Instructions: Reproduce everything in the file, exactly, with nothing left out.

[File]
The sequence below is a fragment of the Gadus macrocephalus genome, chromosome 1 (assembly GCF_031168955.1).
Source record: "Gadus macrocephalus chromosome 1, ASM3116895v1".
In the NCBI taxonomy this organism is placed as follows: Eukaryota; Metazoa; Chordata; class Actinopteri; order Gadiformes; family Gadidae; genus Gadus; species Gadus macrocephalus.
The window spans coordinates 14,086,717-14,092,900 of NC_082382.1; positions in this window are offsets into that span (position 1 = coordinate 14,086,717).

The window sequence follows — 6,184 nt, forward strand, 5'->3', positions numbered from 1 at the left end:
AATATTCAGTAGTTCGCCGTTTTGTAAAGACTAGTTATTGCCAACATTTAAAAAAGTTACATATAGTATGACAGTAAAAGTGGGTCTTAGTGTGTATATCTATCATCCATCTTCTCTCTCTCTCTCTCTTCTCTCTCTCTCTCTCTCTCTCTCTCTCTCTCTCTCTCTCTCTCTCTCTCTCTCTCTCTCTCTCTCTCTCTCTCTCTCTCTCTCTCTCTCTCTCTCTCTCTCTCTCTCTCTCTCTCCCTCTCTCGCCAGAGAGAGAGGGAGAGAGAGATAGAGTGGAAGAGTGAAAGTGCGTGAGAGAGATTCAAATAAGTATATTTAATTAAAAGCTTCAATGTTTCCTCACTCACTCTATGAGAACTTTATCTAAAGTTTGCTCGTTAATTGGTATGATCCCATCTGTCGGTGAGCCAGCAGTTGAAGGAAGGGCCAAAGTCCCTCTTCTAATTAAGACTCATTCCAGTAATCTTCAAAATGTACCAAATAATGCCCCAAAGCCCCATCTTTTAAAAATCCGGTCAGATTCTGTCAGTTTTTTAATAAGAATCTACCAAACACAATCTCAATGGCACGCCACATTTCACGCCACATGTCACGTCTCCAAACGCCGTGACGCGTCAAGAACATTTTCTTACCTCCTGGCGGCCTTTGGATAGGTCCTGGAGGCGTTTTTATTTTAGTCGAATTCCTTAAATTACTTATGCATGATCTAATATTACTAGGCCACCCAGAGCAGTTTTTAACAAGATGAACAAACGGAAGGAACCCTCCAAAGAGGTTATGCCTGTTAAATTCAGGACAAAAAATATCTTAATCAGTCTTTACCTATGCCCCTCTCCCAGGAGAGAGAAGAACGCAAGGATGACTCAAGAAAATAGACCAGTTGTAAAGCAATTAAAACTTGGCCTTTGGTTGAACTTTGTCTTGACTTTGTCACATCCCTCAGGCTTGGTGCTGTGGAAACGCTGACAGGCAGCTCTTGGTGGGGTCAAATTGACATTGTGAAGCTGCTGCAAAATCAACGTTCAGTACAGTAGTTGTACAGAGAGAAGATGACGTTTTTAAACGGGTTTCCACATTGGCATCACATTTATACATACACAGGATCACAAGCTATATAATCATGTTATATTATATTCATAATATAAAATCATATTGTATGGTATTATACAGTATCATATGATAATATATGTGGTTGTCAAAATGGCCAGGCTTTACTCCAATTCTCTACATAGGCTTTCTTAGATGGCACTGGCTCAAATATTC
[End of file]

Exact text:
The sequence below is a fragment of the Gadus macrocephalus genome, chromosome 1 (assembly GCF_031168955.1).
Source record: "Gadus macrocephalus chromosome 1, ASM3116895v1".
In the NCBI taxonomy this organism is placed as follows: Eukaryota; Metazoa; Chordata; class Actinopteri; order Gadiformes; family Gadidae; genus Gadus; species Gadus macrocephalus.
The window spans coordinates 14,086,717-14,092,900 of NC_082382.1; positions in this window are offsets into that span (position 1 = coordinate 14,086,717).

The window sequence follows — 6,184 nt, forward strand, 5'->3', positions numbered from 1 at the left end:
AATATTCAGTAGTTCGCCGTTTTGTAAAGACTAGTTATTGCCAACATTTAAAAAAGTTACATATAGTATGACAGTAAAAGTGGGTCTTAGTGTGTATATCTATCATCCATCTTCTCTCTCTCTCTCTCTTCTCTCTCTCTCTCTCTCTCTCTCTCTCTCTCTCTCTCTCTCTCTCTCTCTCTCTCTCTCTCTCTCTCTCTCTCTCTCTCTCTCTCTCTCTCTCTCTCTCTCTCTCTCTCTCTCTCCCTCTCTCGCCAGAGAGAGAGGGAGAGAGAGATAGAGTGGAAGAGTGAAAGTGCGTGAGAGAGATTCAAATAAGTATATTTAATTAAAAGCTTCAATGTTTCCTCACTCACTCTATGAGAACTTTATCTAAAGTTTGCTCGTTAATTGGTATGATCCCATCTGTCGGTGAGCCAGCAGTTGAAGGAAGGGCCAAAGTCCCTCTTCTAATTAAGACTCATTCCAGTAATCTTCAAAATGTACCAAATAATGCCCCAAAGCCCCATCTTTTAAAAATCCGGTCAGATTCTGTCAGTTTTTTAATAAGAATCTACCAAACACAATCTCAATGGCACGCCACATTTCACGCCACATGTCACGTCTCCAAACGCCGTGACGCGTCAAGAACATTTTCTTACCTCCTGGCGGCCTTTGGATAGGTCCTGGAGGCGTTTTTATTTTAGTCGAATTCCTTAAATTACTTATGCATGATCTAATATTACTAGGCCACCCAGAGCAGTTTTTAACAAGATGAACAAACGGAAGGAACCCTCCAAAGAGGTTATGCCTGTTAAATTCAGGACAAAAAATATCTTAATCAGTCTTTACCTATGCCCCTCTCCCAGGAGAGAGAAGAACGCAAGGATGACTCAAGAAAATAGACCAGTTGTAAAGCAATTAAAACTTGGCCTTTGGTTGAACTTTGTCTTGACTTTGTCACATCCCTCAGGCTTGGTGCTGTGGAAACGCTGACAGGCAGCTCTTGGTGGGGTCAAATTGACATTGTGAAGCTGCTGCAAAATCAACGTTCAGTACAGTAGTTGTACAGAGAGAAGATGACGTTTTTAAACGGGTTTCCACATTGGCATCACATTTATACATACACAGGATCACAAGCTATATAATCATGTTATATTATATTCATAATATAAAATCATATTGTATGGTATTATACAGTATCATATGATAATATATGTGGTTGTCAAAATGGCCAGGCTTTACTCCAATTCTCTACATAGGCTTTCTTAGATGGCACTGGCTCAAATATTC